Furthermore, as shown in FIG. 5 residual carbonate can be controlled during post treatment by bypassing a portion of water A7 from the ion exchange process directly to the neutralization basin 8 (without undergoing CO2 stripping). Since the neutralization basin will be maintained at discharge pH (typically 6.5 to 7.5), carbonic acid is quickly converted to bicarbonate before it can escape as CO2 gas. Therefore, by selecting the appropriate base or caustic neutralization agent, post treatment pH, and the amount of the bypass water, properties of the treated water can be accurately controlled to meet requirements for pH and alkalinity in the product water.

In certain treatments (e.g., a nitrate treatment application), no pH adjustment may be necessary when a portion of the contaminated water remains untreated and is recombined with the treated water, because the alkalinity of the untreated stream will be sufficient to neutralize the treated stream after CO2 has been stripped therefrom. As depicted in FIG. 6, stream A4 is degassed in the stripping tower 7, which results in an acidic, treated water A6 with no residual alkalinity. A slipstream of untreated water A1C is blended with treated water A6 in a mixing vessel 8 to yield the blended product water W. The ratio of contaminated water that is treated A6 to untreated water A1C is determined by the concentration of the target anion in the untreated water and the desired concentration in the blended product water. For the process shown in FIG. 6, it is not necessary to add base or caustic in the post treatment process, because the acidic, treated water stream A6 is not buffered by residual alkalinity, and therefore only a small fraction of the alkalinity in the untreated water slipstream A1C is consumed in the process of neutralizing the treated water A6. The pH and alkalinity of the resultant blended product will meet requirements over a broad range of operating scenarios.

Furthermore, as depicted in FIG. 7, in applications involving wastewater treatment, brine treatment, or treatment of streams containing high concentration carbonates, CO2 can be stripped before ion exchange. In these applications, removing alkalinity in the pretreatment step minimizes the neutralization requirement. In this variation, after acid is added in the pretreatment process, dissolved CO2 is removed immediately in a stripping tower 7 before ion exchange. In the post-treatment step, a base, or preferably a caustic, is added to the treated water A6 in a static mixer or mixing tank 8 to adjust the treated water A6 to a neutral pH. Since the treated water has low alkalinity, only a small amount of base or caustic is required.

3. Regeneration. Regeneration of WBA resins is accomplished using a base or caustic solution in water by means of a continuous or batch flow process to neutralize ion exchange sites and elute anions from the resin. The resin is then protonated during an acid rinse before continuing operation. These processes require very little volume of caustic and acid solutions, and the solutions may be re-used to further minimize waste generated.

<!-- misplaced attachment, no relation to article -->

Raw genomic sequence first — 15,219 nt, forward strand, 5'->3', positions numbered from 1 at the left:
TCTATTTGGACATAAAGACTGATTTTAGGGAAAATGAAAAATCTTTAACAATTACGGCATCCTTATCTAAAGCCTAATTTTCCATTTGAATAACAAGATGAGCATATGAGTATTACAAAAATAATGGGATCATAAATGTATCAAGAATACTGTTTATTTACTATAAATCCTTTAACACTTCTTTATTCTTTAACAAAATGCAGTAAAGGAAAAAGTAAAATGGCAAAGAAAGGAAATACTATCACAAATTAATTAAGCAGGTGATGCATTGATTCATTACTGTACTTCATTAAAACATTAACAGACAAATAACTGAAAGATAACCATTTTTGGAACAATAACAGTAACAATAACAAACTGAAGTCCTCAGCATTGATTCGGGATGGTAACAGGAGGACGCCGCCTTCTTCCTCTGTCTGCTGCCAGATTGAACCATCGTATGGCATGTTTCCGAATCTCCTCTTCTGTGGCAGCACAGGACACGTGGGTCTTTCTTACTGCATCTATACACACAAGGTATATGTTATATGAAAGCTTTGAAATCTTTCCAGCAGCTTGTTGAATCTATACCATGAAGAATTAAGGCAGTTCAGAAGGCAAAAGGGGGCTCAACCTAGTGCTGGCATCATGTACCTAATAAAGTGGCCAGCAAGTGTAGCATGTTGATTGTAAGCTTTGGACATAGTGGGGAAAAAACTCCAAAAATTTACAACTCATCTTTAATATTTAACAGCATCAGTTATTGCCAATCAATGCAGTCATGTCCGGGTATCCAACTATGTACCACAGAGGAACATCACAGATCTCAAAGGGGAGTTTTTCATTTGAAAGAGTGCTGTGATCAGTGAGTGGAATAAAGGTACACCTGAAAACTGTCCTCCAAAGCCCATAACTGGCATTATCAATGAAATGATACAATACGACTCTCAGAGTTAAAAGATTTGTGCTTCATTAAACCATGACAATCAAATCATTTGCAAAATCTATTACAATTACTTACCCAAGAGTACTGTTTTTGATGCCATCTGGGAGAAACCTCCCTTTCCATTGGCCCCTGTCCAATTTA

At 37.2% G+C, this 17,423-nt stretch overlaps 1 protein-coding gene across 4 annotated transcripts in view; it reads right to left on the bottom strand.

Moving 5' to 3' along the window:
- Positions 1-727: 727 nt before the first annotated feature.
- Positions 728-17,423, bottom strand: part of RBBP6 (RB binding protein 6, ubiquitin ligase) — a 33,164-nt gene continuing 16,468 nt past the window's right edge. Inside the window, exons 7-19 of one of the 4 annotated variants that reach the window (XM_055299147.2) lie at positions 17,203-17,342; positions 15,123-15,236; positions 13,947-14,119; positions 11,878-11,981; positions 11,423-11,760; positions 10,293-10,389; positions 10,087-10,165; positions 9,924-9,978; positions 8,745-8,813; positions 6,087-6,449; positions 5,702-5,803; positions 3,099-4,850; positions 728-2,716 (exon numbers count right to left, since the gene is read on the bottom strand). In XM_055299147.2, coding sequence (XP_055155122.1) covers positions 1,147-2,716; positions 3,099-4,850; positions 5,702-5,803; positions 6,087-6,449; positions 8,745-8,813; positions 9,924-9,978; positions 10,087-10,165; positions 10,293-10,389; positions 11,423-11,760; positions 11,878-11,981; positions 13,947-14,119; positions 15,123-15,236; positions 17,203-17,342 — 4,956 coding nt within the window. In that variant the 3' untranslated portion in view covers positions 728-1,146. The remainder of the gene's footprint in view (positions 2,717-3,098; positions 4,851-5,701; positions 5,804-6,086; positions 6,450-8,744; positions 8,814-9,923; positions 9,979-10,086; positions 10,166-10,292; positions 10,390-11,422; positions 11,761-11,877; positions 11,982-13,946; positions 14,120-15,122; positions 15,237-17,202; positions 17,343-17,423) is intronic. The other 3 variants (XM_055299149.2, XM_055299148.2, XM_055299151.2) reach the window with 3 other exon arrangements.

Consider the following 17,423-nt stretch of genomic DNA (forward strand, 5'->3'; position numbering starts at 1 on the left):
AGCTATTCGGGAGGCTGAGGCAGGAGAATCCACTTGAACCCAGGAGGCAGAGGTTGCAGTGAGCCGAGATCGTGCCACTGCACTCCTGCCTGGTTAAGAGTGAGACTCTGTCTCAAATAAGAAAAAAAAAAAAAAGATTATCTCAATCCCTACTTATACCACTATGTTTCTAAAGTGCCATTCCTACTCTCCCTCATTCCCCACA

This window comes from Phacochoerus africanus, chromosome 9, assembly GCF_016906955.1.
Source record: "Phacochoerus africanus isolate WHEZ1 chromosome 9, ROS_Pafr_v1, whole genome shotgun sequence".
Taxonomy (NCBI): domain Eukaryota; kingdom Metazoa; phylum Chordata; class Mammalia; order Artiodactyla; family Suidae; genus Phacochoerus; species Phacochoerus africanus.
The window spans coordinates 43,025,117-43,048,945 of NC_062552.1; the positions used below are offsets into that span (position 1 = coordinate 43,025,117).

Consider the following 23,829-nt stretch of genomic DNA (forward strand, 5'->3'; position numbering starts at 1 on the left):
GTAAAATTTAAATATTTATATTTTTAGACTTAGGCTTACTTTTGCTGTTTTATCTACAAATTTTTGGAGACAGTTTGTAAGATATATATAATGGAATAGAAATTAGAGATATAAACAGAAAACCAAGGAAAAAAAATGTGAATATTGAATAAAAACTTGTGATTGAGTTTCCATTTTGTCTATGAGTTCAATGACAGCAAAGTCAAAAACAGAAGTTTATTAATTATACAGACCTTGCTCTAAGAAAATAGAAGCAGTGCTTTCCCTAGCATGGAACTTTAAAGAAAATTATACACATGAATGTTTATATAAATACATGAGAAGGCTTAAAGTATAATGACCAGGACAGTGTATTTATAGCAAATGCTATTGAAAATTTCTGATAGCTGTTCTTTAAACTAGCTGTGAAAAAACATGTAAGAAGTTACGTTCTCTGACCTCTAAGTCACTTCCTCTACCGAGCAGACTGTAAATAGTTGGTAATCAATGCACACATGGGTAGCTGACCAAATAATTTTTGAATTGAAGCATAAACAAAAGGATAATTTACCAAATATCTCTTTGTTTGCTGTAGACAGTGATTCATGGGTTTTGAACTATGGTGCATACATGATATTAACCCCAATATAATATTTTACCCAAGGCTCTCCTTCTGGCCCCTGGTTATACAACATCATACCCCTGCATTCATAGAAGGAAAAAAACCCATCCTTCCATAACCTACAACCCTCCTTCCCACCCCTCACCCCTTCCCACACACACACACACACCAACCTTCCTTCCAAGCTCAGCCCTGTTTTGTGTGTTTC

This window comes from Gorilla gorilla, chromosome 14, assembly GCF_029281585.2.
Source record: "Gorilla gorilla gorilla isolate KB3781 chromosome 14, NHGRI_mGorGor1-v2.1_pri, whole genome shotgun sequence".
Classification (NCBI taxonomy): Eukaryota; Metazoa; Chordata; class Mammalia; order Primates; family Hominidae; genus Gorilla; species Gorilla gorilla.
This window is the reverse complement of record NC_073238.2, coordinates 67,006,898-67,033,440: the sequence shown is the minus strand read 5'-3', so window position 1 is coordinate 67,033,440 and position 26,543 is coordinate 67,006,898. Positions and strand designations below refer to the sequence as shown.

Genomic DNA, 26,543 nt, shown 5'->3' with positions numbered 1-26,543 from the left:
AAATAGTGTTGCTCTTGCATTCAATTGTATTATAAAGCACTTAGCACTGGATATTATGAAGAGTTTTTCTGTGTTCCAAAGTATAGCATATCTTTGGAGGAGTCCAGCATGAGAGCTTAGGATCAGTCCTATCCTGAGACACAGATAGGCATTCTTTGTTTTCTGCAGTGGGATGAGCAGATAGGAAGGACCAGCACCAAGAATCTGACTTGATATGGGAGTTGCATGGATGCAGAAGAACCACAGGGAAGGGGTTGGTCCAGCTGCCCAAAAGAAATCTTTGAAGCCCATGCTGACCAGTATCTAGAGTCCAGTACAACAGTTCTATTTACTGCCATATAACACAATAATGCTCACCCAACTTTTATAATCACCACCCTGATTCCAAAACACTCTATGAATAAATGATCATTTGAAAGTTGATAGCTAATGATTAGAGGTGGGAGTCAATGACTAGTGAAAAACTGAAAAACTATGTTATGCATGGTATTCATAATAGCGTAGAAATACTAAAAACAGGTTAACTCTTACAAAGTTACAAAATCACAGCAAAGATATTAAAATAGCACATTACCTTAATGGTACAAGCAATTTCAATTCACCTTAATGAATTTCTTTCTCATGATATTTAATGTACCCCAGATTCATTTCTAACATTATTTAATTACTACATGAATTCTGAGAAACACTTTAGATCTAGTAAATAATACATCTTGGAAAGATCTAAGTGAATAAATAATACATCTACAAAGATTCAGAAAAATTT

A. Base Regeneration Process. Base regeneration of WBA resin is accomplished quickly with a small volume of regenerating solution. Typically, excess equivalents of base, based on resin ion exchange capacity, are required for regeneration. Any caustic compound can be used for regeneration. Sodium hydroxide is a preferred caustic compound to prevent scaling or precipitation problems; potassium hydroxide may be preferred for some regeneration applications where it is desirable to precipitate perchlorate or nitrate from regeneration solutions; other preferred bases for the regenerating solution include calcium carbonate, sodium bicarbonate, magnesium hydroxide, lime (Ca(OH)2), ammonia and ammonium hydroxide.

Two approaches are employed with WBA resin regeneration: continuous, single-pass regeneration followed by a rinse, or batch regeneration followed by a rinse. Continuous flow and batch regenerations, as well as rinses, may be conducted down-flow or up-flow.

In regeneration, excess equivalents of base or caustic is added to a fixed volume of water; the base may be added at one time, over a period of time, or slowly as controlled by the pH of the regenerating solution. The volume of the regenerating solution may be nominally from 5 BV to as small as process equipment will permit. In batch regeneration, a base or caustic solution is circulated over the resin (down-flow or up-flow) at rates up to several BV/minute, for periods up to several days; typical regeneration rates are 4 to 24 BV/hr, for periods of 4 to 48 hours. Regeneration may be conducted in-situ, or the resin may be removed from ion exchange vessels for regeneration ex-situ.

Controlling the pH of the regenerating stream provides certain advantages, including preventing thermal stress that occurs from rapid reaction of the caustic with the resin, enabling a smaller volume of regenerating solution to be employed, and minimizing caustic required for regeneration. The pH of the regenerating solution may be adjusted to between 8 and 14 with optimal pH between 11 and 12.5. Higher pH within this suggested range results in more rapid and complete regeneration.

Since the regeneration of WBA resins is a function of pH and not affected by anion concentration, batch regeneration offers several advantages, including minimizing excess caustic consumption and permitting reuse of spent regenerating solution. Furthermore, batch regeneration permits longer regeneration and rinse cycles than can be achieved in a continuous, single-pass regeneration system; as WBA resin ion exchange, neutralization, and diffusion rates are slower than for SBA resins, lengthening regeneration time improves the efficiency and completeness of regeneration.

Following application of the regenerating solution, a pH adjusted water rinse is applied to the resin. Rinse water may be adjusted to a pH of 8 to 14 to improve rinse efficiency.